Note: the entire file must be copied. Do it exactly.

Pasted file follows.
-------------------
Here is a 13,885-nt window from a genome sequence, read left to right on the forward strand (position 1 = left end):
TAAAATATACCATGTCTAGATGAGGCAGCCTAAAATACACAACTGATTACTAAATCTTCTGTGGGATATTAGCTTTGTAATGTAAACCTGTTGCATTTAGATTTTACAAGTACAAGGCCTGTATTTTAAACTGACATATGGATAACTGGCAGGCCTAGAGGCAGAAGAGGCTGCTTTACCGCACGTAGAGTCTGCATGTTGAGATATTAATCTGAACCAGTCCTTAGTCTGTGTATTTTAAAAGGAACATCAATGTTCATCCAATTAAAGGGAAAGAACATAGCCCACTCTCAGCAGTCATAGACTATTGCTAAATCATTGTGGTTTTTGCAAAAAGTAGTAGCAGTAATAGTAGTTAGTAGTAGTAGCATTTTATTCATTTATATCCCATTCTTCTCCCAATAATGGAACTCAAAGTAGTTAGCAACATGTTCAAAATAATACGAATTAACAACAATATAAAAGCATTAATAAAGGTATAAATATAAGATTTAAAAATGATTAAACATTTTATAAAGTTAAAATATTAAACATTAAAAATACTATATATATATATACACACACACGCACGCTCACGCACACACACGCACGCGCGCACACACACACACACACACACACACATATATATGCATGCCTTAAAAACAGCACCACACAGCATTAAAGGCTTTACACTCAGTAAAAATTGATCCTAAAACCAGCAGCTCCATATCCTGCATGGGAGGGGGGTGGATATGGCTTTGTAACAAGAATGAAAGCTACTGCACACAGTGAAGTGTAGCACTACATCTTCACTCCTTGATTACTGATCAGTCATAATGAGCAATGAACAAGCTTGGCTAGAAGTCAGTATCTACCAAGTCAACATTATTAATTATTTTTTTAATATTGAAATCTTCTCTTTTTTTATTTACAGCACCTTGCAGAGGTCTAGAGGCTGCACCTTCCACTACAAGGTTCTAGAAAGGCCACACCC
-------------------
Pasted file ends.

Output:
Here is a 13,885-nt window from a genome sequence, read left to right on the forward strand (position 1 = left end):
TAAAATATACCATGTCTAGATGAGGCAGCCTAAAATACACAACTGATTACTAAATCTTCTGTGGGATATTAGCTTTGTAATGTAAACCTGTTGCATTTAGATTTTACAAGTACAAGGCCTGTATTTTAAACTGACATATGGATAACTGGCAGGCCTAGAGGCAGAAGAGGCTGCTTTACCGCACGTAGAGTCTGCATGTTGAGATATTAATCTGAACCAGTCCTTAGTCTGTGTATTTTAAAAGGAACATCAATGTTCATCCAATTAAAGGGAAAGAACATAGCCCACTCTCAGCAGTCATAGACTATTGCTAAATCATTGTGGTTTTTGCAAAAAGTAGTAGCAGTAATAGTAGTTAGTAGTAGTAGCATTTTATTCATTTATATCCCATTCTTCTCCCAATAATGGAACTCAAAGTAGTTAGCAACATGTTCAAAATAATACGAATTAACAACAATATAAAAGCATTAATAAAGGTATAAATATAAGATTTAAAAATGATTAAACATTTTATAAAGTTAAAATATTAAACATTAAAAATACTATATATATATATACACACACACGCACGCTCACGCACACACACGCACGCGCGCACACACACACACACACACACACACATATATATGCATGCCTTAAAAACAGCACCACACAGCATTAAAGGCTTTACACTCAGTAAAAATTGATCCTAAAACCAGCAGCTCCATATCCTGCATGGGAGGGGGGTGGATATGGCTTTGTAACAAGAATGAAAGCTACTGCACACAGTGAAGTGTAGCACTACATCTTCACTCCTTGATTACTGATCAGTCATAATGAGCAATGAACAAGCTTGGCTAGAAGTCAGTATCTACCAAGTCAACATTATTAATTATTTTTTTAATATTGAAATCTTCTCTTTTTTTATTTACAGCACCTTGCAGAGGTCTAGAGGCTGCACCTTCCACTACAAGGTTCTAGAAAGGCCACACCC